During her lifetime Jenoff had instituted two separate medical malpractice actions against various parties. After Jenoff's *355 death, her sons, as executors of her estate, were substituted as plaintiffs. The consolidated cases were tried against Peck, Gleason and DeMeo on January 30, 1985.[4] At the end of plaintiffs' case, the trial judge dismissed it with prejudice as to Peck, pursuant to R. 4:37-2(b). Since there were no cross-claims between defendants the provisions of R. 4:37-2(c) were not applicable.[5]

The case was submitted to the jury against DeMeo and Gleason with special interrogatories. The jury returned a five-to-one verdict, finding that neither DeMeo nor Gleason was negligent. Because of that finding, interrogatories concerning proximate causation, damages and comparative negligence were not answered. Plaintiffs' motions for a new trial and to vacate the dismissal as to Peck were denied by the trial judge. This appeal followed.


The trial judge dismissed the complaint as to Peck because he concluded there had been no testimony which indicated a breach of duty or of any accepted medical standards. He concluded that the proper method of communicating a radiologist's findings as to the chest X-rays was a matter requiring expert testimony.

During the presentation of plaintiffs' case, Gleason testified that it had been his experience that where there was an unusual or unexpected finding in an X-ray, "it would be fairly standard procedure" for the radiologist to call him and they would review the film. Gleason conceded, however, that he could not testify as to the procedure or protocol in the department of *356 radiology. In his testimony, Gleason quoted from his deposition, where he had said:

That in a situation such as this where you have a chest X-ray that is abnormal and the patient is, by admission data, a surgical patient, in this case on the orthopedic surgical service, and an unexpected finding such as a lung tumor comes up, many times the radiologist will have notified the surgeon who in turn has called the medical man. On many occasions in the past this type of unusual finding, the radiologist has immediately or as soon as possible notified the surgeon.

The court concluded that since plaintiffs had not named Gleason as an expert against Peck, they had failed to establish by expert testimony a breach of a medical duty or standard by Peck in the presentation of their case.[6]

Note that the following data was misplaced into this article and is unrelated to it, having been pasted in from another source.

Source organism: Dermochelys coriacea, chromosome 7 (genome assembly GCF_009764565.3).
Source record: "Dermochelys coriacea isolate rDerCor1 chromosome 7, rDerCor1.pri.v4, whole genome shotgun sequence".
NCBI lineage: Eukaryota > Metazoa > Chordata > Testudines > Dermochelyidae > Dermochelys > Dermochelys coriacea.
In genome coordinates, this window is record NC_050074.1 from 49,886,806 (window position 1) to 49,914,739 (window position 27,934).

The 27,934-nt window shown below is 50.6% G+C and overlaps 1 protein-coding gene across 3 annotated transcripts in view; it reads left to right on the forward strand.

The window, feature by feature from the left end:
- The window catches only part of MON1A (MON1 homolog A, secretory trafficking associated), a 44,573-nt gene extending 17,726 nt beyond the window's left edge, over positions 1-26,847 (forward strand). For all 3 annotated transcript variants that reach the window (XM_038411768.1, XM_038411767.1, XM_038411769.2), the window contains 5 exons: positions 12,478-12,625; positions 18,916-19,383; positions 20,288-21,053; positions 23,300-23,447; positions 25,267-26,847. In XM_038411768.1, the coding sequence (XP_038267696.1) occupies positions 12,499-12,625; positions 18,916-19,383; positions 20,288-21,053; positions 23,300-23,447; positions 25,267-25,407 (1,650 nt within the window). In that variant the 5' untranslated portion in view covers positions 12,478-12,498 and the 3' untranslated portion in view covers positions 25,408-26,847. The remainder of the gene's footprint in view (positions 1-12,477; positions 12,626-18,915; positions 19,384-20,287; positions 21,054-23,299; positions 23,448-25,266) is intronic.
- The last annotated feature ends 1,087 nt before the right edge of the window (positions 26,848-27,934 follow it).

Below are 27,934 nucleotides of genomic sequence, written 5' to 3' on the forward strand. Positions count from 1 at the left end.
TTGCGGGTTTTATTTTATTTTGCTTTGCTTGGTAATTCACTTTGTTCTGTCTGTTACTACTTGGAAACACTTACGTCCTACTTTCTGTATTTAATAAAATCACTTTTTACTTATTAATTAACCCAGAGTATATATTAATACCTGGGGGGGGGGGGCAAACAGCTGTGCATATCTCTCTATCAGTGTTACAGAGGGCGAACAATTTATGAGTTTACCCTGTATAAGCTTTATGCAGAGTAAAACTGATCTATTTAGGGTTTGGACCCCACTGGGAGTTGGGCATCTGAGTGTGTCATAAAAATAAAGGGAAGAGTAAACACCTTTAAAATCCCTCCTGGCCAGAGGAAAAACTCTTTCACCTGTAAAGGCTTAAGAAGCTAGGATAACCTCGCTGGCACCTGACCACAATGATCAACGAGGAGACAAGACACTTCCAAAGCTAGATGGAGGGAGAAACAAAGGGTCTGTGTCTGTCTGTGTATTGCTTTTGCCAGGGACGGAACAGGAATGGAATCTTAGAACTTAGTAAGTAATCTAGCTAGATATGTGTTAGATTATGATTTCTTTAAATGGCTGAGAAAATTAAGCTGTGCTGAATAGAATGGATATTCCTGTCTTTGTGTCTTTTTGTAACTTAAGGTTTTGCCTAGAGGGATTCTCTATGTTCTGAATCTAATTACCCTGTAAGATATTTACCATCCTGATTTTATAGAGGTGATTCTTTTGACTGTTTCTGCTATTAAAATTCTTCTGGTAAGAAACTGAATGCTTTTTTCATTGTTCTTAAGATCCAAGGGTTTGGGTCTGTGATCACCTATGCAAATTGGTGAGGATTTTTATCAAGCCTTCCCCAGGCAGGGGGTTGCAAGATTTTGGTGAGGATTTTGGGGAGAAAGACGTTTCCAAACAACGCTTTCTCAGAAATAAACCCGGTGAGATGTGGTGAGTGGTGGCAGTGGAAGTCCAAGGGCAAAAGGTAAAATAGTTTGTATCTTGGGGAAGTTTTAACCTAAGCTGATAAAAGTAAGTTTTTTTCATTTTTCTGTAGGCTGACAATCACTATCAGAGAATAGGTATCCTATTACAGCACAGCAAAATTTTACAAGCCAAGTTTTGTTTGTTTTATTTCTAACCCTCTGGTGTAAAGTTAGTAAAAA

We disagree. It was conceded that a radiologist has the duty to read and interpret X-rays and report his findings. At issue was the appropriate method for communicating those findings to others. Both Peck and his associate, Dr. Saltzman, who were called during the plaintiffs' case, made a distinction between patients who were in the hospital and those who were not. As to hospitalized patients, the report of the findings of the radiologist is sent to the floor where the patient is staying, to be affixed to the patient's hospital chart. Unfortunately, in *357 Mrs. Jenoff's case, although the radiologist dictated his findings on September 14 as to the first chest X-ray, and September 15 as to the second chest X-ray, these reports were not transcribed until September 16, and did not arrive on the floor until September 17, after Jenoff had been discharged. Thereafter, if DeMeo's testimony is to be believed, the reports were not attached to Jenoff's hospital record until some time after he prepared his discharge summary on October 27. The reports were attached to the records when they were examined by the nurse at Travelers Insurance Company in November.

We conclude that communication of an unusual finding in an X-ray, so that it may be beneficially utilized, is as important as the finding itself. The fact that a physician may only be an indirect provider of medical care is but one relevant circumstance. In some situations, indirect service may provide justification for the absence of direct communication with the patient, but that does not in any way justify failure of communication with the primary care physician. See Phillips v. Good Samaritan Hospital, 65 Ohio App.2d 112, 416 N.E.2d 646, 649 (Ohio Ct. App. 1979); see also Merriman v. Toothaker, 9 Wash. App. 810, 515 P.2d 509 (Wash. Ct. App. 1973). The exigencies of the medical situation may call for different levels of response. In certain situations direct contact with the treating physician is necessary beyond communication through administrative personnel. Phillips, 416 N.E.2d at p. 649. Modes of communication are not so peculiarly within the expertise and knowledge of the medical profession as to necessitate expert testimony. The manner of communication is not so complex and technical that it should escape the comprehension of a lay jury. See id. at 650. The trier of fact should be permitted to pass on the issue of the adequacy of the radiologist's communication. Ibid.